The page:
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Book part

Lisa D. Morrison

This chapter seeks to contribute to a better understanding of Non-Profit Organizations (NPOs) use of practices for the purpose of organizational sustainability by…

Abstract

Purpose

This chapter seeks to contribute to a better understanding of Non-Profit Organizations (NPOs) use of practices for the purpose of organizational sustainability by highlighting the need for conducive performance measures and standards attached to NPO funding sources.

Methodology/approach

A review of literature for the UK Non-profit organization sector and NPO performance measures. The review structures literature as it relates to the non-profit sector and their relation to societal impact of human social service (HSS) non-profit organizations, non-profit performance measures, and processes of knowledge sharing in application of organizational evaluation.

Findings

This chapter provides a review of gaps in the literature referring suitable performance measurement and assessments suitable for the unique culture and approaches to performance measures of non-profit organizations. Future research implications suggest research in order to comprehend processes and procedures of performance measures inclusive of knowledge sharing and the processes of how non-profit learn, share, and evaluate internal and external to the NPO sector.

Originality/value

The value of this chapter is relevant for the public, government, and corporations to support efficient and effective ways in appropriating funds and defining successful NPO’s for external funders to invest.

Details

Governance and Performance in Public and Non-Profit Organizations
Type: Book
ISBN: 978-1-78635-107-4

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Book part

Paolo Andrei, Federica Balluchi and Katia Furlotti

In current economic systems, the role played by non-profit and voluntary organisations is relevant. Several studies analyse the development of these organisations and…

Abstract

In current economic systems, the role played by non-profit and voluntary organisations is relevant. Several studies analyse the development of these organisations and suggest reasons related to the dissemination of policies that first consider public intervention and then ‘the third way’ of the economy as a way to increase wealth and support economic development. In this context, it should be noted that:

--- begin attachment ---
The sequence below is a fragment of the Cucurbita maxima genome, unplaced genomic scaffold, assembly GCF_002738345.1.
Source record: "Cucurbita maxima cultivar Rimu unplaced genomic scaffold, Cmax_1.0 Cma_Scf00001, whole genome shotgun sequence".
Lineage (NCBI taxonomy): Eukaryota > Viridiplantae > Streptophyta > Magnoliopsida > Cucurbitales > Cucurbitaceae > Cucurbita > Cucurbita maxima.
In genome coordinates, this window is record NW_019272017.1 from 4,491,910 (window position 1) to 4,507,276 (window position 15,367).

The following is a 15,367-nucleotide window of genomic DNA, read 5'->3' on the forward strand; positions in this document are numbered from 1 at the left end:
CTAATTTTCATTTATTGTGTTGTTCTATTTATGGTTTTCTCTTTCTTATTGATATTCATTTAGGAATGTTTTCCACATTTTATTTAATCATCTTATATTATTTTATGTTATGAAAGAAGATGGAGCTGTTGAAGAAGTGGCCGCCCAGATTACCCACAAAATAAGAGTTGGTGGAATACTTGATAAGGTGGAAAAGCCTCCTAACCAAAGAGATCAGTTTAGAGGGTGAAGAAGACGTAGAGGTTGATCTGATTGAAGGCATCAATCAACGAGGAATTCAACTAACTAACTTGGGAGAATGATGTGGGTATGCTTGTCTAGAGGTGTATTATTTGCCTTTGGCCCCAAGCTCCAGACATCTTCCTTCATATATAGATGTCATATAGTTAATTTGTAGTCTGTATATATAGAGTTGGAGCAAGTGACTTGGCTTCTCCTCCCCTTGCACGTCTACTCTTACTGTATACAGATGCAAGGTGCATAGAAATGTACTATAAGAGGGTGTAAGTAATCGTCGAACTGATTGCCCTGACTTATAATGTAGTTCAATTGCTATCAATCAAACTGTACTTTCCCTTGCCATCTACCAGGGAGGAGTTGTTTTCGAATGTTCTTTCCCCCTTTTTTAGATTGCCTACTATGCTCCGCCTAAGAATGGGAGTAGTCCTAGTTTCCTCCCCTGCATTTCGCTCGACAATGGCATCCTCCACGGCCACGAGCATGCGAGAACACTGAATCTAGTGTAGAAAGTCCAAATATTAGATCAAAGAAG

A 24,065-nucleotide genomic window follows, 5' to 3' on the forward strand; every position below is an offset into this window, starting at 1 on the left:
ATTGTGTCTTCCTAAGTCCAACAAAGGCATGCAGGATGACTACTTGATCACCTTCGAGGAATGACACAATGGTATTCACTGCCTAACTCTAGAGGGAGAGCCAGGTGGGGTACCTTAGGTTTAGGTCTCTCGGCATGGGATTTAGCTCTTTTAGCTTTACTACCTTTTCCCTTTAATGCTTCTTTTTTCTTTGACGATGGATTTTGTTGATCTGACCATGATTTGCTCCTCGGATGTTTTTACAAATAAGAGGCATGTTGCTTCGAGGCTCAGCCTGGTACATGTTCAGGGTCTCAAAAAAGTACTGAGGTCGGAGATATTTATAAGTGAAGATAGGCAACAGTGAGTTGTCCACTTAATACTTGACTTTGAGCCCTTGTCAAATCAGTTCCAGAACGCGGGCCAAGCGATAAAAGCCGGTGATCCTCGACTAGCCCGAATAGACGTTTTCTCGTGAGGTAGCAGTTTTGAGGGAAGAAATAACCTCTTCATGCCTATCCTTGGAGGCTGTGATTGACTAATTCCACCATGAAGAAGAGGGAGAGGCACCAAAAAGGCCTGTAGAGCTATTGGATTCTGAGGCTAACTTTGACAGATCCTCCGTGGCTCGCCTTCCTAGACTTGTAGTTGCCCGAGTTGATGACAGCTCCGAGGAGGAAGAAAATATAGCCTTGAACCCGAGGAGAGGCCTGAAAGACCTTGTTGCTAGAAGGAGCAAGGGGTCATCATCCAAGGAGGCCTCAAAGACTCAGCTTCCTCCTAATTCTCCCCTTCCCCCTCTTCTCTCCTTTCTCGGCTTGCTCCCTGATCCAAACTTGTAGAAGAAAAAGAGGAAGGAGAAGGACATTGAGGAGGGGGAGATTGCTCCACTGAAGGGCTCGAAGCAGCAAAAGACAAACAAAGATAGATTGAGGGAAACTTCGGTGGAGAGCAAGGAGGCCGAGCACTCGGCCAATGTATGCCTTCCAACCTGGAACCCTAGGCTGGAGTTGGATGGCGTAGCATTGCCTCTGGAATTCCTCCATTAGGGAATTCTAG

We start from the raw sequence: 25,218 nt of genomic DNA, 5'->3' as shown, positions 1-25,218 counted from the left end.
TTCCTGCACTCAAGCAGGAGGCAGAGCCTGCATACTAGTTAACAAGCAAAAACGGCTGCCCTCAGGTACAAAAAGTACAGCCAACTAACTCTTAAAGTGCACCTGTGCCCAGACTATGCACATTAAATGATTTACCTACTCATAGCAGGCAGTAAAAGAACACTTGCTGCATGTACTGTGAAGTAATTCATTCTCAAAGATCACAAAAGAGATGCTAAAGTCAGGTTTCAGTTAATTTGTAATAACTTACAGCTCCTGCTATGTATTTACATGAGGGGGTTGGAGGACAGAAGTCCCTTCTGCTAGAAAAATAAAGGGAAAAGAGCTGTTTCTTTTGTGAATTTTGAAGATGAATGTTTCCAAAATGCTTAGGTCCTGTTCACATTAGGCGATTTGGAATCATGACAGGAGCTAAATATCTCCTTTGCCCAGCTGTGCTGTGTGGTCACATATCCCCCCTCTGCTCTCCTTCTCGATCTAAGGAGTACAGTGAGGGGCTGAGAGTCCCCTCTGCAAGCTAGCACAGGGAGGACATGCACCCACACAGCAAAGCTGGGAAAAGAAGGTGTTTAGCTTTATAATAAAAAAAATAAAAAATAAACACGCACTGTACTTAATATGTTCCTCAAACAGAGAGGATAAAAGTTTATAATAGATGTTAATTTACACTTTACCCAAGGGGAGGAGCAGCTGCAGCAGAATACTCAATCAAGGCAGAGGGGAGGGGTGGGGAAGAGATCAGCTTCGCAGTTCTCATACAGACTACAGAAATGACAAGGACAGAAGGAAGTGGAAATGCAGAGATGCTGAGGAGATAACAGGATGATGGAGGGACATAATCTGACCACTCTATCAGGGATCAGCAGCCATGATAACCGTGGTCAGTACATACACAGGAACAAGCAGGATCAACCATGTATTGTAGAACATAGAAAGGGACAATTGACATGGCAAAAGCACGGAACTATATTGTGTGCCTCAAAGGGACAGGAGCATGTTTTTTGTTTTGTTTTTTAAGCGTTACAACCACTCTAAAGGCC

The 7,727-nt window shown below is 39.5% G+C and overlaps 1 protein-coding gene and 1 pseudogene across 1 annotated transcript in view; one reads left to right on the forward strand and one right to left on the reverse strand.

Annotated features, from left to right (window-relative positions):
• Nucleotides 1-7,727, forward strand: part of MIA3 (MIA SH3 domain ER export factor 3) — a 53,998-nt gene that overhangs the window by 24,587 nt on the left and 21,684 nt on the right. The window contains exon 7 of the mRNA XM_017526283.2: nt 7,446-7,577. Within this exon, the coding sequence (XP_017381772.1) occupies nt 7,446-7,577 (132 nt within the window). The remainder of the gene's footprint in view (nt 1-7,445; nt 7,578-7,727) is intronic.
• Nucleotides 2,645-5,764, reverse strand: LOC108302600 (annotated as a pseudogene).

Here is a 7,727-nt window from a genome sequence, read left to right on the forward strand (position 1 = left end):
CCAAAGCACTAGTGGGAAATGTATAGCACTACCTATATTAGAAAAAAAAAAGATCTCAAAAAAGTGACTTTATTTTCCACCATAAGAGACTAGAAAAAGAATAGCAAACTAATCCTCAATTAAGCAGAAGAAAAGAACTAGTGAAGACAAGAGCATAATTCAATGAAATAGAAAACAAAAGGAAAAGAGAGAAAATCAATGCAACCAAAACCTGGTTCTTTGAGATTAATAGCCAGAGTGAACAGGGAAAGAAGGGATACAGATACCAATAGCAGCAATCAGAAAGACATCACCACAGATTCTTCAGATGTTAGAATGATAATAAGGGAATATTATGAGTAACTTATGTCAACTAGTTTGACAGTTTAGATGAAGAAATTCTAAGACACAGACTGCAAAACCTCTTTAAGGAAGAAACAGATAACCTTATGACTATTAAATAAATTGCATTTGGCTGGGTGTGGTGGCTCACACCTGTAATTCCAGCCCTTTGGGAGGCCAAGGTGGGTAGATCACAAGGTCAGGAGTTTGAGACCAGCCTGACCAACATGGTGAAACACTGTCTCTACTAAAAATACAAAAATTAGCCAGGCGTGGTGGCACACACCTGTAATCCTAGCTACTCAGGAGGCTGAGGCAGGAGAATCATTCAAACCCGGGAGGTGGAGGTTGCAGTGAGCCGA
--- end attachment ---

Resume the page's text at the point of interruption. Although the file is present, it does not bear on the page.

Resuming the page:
• Modern non-profit organisations (NPOs) take the form of enterprises encouraging the development of capabilities to satisfy human needs in terms of production of goods and utilities.

  • A systematic cooperation with the local context (i.e. enterprises and Public Administration) is becoming increasingly more important for the survival and development of NPOs.

  • Excellent opportunities for economic and social growth and for mutual development can develop from this type of cooperation.

  • Starting from this premise, the purpose of the research is to suggest some insight on the theme of cooperation between for-profit and non-profit world in the light of the thought of Church’s Social Doctrine, and in particular, of the Encyclical Letter of Benedict XVI, Caritas in VeritateOn Integral Human Development in Charity and Truth. In this sense, the contribution is a conceptual work; the study could improve with empirical research concerning the level of diffusion and the form of collaborations for-profit/non-profit in the Italian context.

Modern non-profit organisations (NPOs) take the form of enterprises encouraging the development of capabilities to satisfy human needs in terms of production of goods and utilities.

A systematic cooperation with the local context (i.e. enterprises and Public Administration) is becoming increasingly more important for the survival and development of NPOs.

Excellent opportunities for economic and social growth and for mutual development can develop from this type of cooperation.

Starting from this premise, the purpose of the research is to suggest some insight on the theme of cooperation between for-profit and non-profit world in the light of the thought of Church’s Social Doctrine, and in particular, of the Encyclical Letter of Benedict XVI, Caritas in VeritateOn Integral Human Development in Charity and Truth. In this sense, the contribution is a conceptual work; the study could improve with empirical research concerning the level of diffusion and the form of collaborations for-profit/non-profit in the Italian context.

From a methodological point of view, after a literature review on NPOs and corporate social responsibility, the chapter analyses reasons, strategies and tools of collaborations between non-profit and for-profit worlds (the role of Public Administration and hybrid organisation is excluded). Then, focus moves up on Church’s Social Doctrine and Encyclical Letter Caritas in Veritate with particular attention to the topic analysed in this chapter (collaboration for-profit/non-profit enterprises). The vision emerging from the Encyclical is that the dichotomy between for-profit and NPOs should be resolved by striving for the development of a ‘civil economy’ with the capacity to promote the overall development of the human being. The research highlights the importance of dissemination of initiatives promoted predominantly by NPOs, with the objective of stimulating and supporting the implementation of forms of structured collaboration; we are sure that a ‘connection point’ between for-profit and non-profit is now necessary.